M.G. Kellogg's Diagnosis of Ellen White
By Merritt Kellogg, letter to J.H. Kellogg, June 3, 1906
In 1868, after talking with Dr. Trall, I began to suspect that Mrs. White's visions might not be what we had thereunto supposed them to be, and from that time onward I have been studying both Mrs. White and her visions, dreams and testimonies...
I have seen Mrs. White in vision quite a number of times between 1852 and 1859, in every instance she was simply in a state of catalepsy. In each instance she was suddenly seized, fell unconscious, and remained unconscious during the full time the fit lasted; every vital function was reduced to the lowest point compatible with life; pulse almost stopped and very infrequent breathing so slight as to be imperceptible except when she uttered short sentences; pupils dilated to great width, sense of hearing blunted; in fact all her senses so blunted that she could neither see, feel, nor hear; in fact was wholly unconscious, yet her mind was acutely active, the action being automatic and wholly involuntary, the whole vision being a conglomerated mental rehearsal of previous conceptions, scenes, meditations, and suggestions so vividly reproduced on her mind as to be to her a living reality. Catalepsy assumes many forms in its various victims, but in her case some phase of all forms was produced. I have seen many cases. Mrs. L.M. Hall's description of Mrs. W's condition in vision agrees with mine.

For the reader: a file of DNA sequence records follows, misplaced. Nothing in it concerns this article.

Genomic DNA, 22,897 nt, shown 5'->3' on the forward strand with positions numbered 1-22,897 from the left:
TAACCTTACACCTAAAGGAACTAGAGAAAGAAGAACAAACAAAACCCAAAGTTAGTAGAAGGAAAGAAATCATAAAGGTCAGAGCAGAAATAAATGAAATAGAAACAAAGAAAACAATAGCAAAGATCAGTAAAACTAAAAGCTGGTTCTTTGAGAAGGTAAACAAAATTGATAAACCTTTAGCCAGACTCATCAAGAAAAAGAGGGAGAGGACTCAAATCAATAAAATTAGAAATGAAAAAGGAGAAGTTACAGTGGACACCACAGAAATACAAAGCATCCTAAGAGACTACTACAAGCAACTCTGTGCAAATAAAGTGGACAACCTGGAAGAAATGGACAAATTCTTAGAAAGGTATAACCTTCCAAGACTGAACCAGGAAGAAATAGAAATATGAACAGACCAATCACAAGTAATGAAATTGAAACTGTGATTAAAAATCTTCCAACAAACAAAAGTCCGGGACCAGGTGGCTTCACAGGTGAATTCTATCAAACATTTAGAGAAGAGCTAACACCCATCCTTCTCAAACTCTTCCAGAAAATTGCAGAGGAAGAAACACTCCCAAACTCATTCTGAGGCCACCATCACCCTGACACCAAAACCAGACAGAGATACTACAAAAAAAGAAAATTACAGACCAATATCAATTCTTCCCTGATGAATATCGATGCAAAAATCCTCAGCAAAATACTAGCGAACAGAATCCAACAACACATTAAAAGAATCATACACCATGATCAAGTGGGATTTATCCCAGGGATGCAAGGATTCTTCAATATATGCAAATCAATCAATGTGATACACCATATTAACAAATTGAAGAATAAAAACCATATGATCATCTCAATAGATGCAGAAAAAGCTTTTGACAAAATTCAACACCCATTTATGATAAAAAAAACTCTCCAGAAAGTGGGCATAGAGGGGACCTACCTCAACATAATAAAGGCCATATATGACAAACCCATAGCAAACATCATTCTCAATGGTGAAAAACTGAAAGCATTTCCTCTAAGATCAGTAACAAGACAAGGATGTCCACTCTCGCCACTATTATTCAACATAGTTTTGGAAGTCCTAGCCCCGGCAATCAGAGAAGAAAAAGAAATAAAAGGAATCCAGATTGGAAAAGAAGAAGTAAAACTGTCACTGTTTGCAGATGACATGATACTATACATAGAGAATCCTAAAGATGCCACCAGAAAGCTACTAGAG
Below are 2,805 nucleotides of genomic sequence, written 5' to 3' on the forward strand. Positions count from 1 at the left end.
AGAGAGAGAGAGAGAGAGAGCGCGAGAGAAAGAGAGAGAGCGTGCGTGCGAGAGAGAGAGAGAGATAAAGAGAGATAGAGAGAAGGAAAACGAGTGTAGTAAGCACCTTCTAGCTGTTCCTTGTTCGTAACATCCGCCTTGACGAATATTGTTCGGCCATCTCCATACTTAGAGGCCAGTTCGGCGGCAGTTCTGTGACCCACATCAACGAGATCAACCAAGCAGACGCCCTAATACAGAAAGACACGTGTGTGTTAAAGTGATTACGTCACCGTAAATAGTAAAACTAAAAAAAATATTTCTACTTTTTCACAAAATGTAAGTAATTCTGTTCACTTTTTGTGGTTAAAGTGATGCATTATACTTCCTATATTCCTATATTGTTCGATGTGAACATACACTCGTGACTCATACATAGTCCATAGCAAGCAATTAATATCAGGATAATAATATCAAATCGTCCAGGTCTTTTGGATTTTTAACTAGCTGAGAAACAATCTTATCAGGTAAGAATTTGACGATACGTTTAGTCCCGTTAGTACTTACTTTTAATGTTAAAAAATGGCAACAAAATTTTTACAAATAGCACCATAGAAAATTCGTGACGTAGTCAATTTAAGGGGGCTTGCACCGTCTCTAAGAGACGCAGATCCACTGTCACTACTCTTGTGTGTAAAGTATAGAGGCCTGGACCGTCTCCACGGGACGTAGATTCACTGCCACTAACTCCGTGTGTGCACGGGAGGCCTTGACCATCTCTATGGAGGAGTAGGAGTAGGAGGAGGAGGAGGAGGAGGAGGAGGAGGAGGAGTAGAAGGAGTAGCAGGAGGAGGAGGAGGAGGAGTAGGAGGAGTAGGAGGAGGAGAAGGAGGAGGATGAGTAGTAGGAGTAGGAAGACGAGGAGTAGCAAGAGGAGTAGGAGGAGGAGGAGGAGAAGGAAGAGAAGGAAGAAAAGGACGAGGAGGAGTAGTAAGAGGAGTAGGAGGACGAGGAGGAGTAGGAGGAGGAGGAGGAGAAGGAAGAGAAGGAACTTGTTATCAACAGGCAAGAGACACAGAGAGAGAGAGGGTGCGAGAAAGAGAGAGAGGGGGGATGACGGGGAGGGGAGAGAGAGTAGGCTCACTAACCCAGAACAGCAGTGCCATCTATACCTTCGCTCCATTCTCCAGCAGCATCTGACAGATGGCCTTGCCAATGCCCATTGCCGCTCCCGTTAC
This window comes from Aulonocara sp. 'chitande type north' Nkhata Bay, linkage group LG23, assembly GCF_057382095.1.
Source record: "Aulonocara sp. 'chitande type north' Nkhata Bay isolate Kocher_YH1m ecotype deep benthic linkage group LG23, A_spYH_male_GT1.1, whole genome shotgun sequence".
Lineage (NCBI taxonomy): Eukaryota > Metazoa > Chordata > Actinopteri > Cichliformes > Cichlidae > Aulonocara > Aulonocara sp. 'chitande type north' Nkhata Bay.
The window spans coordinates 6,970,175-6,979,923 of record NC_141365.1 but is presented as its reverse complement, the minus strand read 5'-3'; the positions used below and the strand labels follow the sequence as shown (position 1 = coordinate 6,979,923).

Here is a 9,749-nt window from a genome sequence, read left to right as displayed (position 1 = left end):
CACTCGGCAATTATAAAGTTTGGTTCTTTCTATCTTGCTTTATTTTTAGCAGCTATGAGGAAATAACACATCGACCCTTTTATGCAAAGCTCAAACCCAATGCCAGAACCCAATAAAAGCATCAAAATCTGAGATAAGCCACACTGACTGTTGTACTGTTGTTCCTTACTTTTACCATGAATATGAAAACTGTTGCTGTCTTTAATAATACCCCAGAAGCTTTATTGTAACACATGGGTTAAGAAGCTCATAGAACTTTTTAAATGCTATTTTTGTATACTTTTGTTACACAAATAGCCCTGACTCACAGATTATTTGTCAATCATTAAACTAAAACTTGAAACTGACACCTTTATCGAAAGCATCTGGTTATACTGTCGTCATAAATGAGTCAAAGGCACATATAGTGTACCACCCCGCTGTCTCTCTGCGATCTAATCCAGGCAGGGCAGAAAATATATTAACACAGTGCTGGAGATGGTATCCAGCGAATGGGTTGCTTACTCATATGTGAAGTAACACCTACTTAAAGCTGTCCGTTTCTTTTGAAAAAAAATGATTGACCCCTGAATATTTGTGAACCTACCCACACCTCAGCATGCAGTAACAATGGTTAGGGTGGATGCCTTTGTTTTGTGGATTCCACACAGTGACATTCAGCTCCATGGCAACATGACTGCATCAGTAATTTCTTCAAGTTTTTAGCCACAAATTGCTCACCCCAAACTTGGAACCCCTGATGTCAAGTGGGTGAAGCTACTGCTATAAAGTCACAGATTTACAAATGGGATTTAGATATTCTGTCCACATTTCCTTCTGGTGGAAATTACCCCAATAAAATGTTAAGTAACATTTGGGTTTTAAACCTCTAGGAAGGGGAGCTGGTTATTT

Category: Health Teachings
Please SHARE this using the social media icons below